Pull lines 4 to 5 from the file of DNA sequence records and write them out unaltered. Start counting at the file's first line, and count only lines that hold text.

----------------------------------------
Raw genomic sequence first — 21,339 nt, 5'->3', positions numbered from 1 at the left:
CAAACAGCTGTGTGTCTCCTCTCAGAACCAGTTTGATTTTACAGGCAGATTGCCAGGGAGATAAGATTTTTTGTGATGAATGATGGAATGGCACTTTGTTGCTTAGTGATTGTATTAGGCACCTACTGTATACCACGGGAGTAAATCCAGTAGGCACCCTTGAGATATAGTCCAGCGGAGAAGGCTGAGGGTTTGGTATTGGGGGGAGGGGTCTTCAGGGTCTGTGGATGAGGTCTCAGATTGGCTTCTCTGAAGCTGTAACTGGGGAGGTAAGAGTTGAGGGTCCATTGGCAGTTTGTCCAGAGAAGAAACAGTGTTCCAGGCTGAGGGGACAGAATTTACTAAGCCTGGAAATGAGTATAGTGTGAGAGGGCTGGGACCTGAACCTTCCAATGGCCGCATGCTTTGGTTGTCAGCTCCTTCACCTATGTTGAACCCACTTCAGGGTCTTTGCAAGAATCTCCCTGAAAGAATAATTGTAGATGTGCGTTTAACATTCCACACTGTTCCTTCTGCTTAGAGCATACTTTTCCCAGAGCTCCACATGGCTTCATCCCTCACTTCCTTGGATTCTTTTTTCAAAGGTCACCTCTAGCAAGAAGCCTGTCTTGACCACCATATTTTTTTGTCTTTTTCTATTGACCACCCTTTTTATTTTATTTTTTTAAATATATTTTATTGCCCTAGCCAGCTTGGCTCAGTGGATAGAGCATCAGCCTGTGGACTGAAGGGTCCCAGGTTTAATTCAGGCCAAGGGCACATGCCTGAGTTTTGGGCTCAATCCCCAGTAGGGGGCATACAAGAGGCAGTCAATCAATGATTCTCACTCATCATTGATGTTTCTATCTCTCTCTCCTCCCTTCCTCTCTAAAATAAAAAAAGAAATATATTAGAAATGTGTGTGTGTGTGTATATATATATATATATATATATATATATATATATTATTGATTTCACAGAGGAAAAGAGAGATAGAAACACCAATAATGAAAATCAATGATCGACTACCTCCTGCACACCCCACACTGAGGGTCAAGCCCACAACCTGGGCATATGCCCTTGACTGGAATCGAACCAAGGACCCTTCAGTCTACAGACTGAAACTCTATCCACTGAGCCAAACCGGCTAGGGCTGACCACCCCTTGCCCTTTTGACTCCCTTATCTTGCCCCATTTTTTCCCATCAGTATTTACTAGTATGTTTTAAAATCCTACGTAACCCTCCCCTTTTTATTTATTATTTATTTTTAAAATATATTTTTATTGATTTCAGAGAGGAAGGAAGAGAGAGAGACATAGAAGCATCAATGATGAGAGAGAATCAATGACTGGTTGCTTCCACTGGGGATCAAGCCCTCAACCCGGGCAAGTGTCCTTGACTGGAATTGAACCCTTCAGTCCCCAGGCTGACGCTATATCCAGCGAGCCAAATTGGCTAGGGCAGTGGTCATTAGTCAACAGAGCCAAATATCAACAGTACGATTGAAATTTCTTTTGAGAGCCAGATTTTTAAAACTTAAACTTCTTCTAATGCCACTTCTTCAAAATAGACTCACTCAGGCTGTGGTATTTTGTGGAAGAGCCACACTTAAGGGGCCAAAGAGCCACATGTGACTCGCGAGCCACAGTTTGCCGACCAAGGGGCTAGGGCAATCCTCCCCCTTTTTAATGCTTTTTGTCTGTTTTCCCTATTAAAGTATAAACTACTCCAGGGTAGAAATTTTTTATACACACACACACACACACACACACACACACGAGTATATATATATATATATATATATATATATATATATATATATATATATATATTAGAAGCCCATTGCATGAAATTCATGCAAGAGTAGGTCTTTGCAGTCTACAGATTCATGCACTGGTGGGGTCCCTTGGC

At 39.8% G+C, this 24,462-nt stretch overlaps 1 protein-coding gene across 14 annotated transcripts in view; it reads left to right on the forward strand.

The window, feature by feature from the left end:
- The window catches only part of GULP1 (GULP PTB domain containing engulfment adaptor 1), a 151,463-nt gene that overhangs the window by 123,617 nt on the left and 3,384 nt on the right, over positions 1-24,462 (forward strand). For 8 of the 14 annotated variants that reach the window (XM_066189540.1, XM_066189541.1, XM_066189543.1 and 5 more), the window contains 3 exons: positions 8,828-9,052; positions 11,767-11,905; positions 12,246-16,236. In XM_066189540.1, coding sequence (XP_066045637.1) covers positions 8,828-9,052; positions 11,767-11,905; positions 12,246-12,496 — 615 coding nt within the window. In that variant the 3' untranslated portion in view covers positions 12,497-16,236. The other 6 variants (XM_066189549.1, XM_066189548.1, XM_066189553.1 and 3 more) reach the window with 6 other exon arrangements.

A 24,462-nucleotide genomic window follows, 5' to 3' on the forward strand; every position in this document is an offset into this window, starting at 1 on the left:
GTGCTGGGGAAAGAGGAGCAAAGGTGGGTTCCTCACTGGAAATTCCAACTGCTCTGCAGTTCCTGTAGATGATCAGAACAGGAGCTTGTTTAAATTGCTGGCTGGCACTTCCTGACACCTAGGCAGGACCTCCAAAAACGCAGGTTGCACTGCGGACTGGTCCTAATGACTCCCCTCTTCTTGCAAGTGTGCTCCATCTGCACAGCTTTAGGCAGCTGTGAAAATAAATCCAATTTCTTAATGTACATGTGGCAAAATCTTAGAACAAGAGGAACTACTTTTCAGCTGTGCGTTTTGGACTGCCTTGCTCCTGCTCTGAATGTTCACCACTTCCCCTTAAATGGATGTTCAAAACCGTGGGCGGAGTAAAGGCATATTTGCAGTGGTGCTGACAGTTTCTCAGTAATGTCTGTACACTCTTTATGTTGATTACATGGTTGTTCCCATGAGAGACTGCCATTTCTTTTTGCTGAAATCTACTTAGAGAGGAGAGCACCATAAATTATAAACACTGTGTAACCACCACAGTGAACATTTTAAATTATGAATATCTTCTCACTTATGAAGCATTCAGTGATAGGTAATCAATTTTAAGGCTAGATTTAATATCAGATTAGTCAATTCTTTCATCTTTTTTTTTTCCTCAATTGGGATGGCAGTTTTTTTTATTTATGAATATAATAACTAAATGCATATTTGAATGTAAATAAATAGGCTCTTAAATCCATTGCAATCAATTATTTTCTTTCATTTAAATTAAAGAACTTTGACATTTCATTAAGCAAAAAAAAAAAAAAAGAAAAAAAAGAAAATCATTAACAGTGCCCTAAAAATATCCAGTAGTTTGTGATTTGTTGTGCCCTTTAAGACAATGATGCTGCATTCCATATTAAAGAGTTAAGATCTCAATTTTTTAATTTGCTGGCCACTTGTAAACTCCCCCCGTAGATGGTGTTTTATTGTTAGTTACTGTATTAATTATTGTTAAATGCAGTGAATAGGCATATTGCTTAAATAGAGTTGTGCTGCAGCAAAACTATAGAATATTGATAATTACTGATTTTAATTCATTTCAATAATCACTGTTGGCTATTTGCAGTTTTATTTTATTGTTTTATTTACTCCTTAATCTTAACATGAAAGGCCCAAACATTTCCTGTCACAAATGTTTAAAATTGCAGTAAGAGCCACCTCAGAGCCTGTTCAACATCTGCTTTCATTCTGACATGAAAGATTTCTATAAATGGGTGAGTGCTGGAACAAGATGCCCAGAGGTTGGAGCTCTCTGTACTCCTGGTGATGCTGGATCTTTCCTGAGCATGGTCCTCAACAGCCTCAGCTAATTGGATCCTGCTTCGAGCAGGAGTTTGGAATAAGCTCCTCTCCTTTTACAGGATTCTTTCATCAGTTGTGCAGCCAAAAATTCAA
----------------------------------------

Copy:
The window, feature by feature from the left end:
- The window catches only part of GULP1 (GULP PTB domain containing engulfment adaptor 1), a 151,463-nt gene that overhangs the window by 123,617 nt on the left and 3,384 nt on the right, over positions 1-24,462 (forward strand). For 8 of the 14 annotated variants that reach the window (XM_066189540.1, XM_066189541.1, XM_066189543.1 and 5 more), the window contains 3 exons: positions 8,828-9,052; positions 11,767-11,905; positions 12,246-16,236. In XM_066189540.1, coding sequence (XP_066045637.1) covers positions 8,828-9,052; positions 11,767-11,905; positions 12,246-12,496 — 615 coding nt within the window. In that variant the 3' untranslated portion in view covers positions 12,497-16,236. The other 6 variants (XM_066189549.1, XM_066189548.1, XM_066189553.1 and 3 more) reach the window with 6 other exon arrangements.